Aged Care Employment
Terms of reference
I, the Hon Josh Frydenberg MP, Treasurer, pursuant to Parts 2 and 4 of the Productivity Commission Act 1998, hereby request that the Productivity Commission (the Commission) undertake a Study to examine:
- employment models in aged care, and the effects that policies and procedures to preference the direct employment of aged care workers would have on the sector.
The Royal Commission into Aged Care Quality and Safety (the Royal Commission) was established on 8 October 2018 and the Final Report: Care, Dignity and Respect was released on 1 March 2021.
The Australian aged care system provides subsidised care and support to older people. It is a large and complex system that includes a range of programs and policies. In response to the Royal Commission there will be significant reform to the aged care system. These reforms will be underpinned by a new Aged Care Act, which is intended to commence from 1 July 2023, subject to parliamentary processes.
The Royal Commission noted a trend in recent years has been the increased use of ‘independent contractors’ in aged care.
The Royal Commission’s Final Report noted numerous submissions over the course of the Royal Commission inquiry had made the claim that quality care was more likely to be delivered by direct employees than by contractors. However, some stakeholders consider these subcontracting models deliver better consumer choice and flexibility, which is also desired by the sector.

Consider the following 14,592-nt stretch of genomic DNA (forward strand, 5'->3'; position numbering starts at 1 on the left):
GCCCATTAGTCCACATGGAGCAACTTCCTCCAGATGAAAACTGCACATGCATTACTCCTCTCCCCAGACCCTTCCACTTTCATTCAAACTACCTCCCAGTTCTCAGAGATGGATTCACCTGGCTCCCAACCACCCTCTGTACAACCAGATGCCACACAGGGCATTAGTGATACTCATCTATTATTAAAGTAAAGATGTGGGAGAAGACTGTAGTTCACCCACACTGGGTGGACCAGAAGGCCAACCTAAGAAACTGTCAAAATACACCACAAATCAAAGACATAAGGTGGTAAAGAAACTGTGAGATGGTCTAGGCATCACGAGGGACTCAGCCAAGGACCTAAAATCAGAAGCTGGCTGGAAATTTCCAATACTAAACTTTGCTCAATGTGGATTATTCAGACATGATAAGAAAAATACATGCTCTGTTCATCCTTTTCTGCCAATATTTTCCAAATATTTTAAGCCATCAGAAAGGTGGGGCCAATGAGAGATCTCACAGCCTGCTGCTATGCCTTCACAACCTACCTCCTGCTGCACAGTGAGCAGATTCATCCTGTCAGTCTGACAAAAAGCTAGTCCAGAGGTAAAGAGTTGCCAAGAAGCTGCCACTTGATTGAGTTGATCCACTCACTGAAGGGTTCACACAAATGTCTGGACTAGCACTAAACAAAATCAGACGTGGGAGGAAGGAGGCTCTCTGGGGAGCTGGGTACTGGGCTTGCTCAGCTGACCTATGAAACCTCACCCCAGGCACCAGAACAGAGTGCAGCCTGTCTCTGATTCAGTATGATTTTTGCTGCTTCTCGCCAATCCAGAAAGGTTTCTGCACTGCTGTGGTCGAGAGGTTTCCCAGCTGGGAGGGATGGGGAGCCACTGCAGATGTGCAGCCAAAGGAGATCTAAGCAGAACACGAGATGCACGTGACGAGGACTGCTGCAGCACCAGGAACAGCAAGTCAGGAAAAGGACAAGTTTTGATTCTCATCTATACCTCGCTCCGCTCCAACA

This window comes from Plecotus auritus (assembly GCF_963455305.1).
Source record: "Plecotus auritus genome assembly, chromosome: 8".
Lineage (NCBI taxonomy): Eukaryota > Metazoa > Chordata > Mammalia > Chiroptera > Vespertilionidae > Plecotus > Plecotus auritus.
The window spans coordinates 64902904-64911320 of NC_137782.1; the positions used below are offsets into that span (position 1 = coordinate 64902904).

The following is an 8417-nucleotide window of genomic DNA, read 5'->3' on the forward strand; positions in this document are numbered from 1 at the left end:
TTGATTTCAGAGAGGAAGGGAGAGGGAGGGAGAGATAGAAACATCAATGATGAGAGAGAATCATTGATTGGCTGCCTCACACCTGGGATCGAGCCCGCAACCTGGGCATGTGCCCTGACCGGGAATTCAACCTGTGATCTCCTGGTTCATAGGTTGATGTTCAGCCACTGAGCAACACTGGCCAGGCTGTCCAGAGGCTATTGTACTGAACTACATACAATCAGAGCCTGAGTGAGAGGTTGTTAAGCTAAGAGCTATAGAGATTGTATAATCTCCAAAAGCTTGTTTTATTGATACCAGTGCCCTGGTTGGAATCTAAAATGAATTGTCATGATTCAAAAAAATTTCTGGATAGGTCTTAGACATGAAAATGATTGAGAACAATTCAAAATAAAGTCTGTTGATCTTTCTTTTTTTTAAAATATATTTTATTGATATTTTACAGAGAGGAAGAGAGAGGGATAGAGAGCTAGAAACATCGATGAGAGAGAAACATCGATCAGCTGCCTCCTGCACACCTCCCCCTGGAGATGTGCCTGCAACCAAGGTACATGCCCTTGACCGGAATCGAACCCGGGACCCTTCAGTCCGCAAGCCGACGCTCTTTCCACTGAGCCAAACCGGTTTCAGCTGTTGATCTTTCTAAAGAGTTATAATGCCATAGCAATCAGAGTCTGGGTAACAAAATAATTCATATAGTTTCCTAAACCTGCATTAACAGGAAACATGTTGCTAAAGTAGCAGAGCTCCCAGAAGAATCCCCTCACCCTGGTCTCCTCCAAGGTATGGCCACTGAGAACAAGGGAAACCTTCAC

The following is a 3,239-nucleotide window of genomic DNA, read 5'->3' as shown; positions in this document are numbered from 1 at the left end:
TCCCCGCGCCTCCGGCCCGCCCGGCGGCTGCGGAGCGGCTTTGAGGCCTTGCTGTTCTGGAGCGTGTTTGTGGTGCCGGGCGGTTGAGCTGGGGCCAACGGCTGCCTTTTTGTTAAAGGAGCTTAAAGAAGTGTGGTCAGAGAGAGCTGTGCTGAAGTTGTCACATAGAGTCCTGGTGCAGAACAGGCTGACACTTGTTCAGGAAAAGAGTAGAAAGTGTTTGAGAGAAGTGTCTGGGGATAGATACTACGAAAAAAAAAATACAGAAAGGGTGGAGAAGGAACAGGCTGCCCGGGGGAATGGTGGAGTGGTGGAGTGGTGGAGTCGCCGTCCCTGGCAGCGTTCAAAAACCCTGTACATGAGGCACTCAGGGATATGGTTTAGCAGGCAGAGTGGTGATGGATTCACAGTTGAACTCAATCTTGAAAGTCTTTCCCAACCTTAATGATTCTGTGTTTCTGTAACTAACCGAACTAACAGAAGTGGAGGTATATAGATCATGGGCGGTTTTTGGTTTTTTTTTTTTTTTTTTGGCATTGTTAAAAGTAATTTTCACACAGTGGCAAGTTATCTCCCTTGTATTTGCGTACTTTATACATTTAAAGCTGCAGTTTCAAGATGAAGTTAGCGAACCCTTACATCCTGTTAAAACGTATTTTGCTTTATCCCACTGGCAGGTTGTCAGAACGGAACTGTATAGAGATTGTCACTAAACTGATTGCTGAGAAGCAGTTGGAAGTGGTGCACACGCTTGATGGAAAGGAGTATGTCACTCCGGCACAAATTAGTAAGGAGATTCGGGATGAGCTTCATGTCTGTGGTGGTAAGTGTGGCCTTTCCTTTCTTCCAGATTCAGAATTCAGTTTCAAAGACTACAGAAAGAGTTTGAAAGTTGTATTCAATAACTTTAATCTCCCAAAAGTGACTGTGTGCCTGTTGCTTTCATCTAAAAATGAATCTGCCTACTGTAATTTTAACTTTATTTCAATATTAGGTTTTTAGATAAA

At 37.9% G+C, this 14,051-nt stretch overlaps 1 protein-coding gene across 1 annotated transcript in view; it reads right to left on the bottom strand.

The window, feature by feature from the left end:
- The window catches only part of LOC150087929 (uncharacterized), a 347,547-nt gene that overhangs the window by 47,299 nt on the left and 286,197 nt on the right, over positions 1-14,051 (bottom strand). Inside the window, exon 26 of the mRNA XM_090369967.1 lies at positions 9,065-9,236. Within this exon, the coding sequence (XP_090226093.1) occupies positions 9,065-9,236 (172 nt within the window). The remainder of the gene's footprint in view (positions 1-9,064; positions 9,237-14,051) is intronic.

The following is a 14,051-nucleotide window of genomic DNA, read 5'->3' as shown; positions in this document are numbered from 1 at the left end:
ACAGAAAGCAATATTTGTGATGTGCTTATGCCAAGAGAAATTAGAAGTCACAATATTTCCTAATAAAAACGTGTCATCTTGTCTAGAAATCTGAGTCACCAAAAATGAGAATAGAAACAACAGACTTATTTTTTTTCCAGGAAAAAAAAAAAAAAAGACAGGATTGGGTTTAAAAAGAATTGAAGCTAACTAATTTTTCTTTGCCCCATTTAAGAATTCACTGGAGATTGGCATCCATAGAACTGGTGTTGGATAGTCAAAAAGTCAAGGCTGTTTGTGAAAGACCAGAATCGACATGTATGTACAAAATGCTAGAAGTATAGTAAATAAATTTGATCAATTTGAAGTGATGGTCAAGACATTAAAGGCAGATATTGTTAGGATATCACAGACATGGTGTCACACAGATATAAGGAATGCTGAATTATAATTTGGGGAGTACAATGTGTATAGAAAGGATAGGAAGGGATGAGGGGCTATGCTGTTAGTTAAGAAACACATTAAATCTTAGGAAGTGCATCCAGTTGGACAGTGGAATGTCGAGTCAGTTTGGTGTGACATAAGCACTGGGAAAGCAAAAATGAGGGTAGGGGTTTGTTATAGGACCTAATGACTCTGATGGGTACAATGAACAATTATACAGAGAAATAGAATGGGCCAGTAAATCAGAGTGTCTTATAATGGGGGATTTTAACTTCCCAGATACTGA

Scope of the study
The Commission will undertake a study to examine employment models in aged care, and the effects that policies and procedures to preference the direct employment of aged care workers would have on the sector.
When examining these issues, the Commission should also consider recommendation 87, as well as submissions and evidence provided to, the Royal Commission.
In undertaking this Study, the Commission should:
- examine the extent of the aged care personal care and nursing workforce who are not directly employed by aged care providers
- taking into account the wide scope of duties within the aged care sector, ranging from low
level care such as grocery shopping and gardening through to high level personal and
medical care, examine how different employment arrangements might impact on:
- quality of care
- consumer choice
- job creation and availability of workforce
- employment conditions for the workforce
- worker preferences
- flexible and innovative models of care
- accountability of aged care providers for care delivered on their behalf
- costs of providing care
- viability of aged care providers
- explore any preconditions in personal care and nursing workforce supply that would be required prior to any potential policies and procedures to preference direct employment
- consider whether new policies and procedures would impact other care sectors, such as disability and childcare.
The Commission should support analysis with modelling using quantitative and qualitative data.
The Commission should undertake broad consultation with consumers, the aged care workforce, unions and aged care providers.
The Commission could release a draft report in June 2022, and provide a final report to the Australian Government in September 2022.
The Hon Josh Frydenberg MP
[Received 23 February 2022]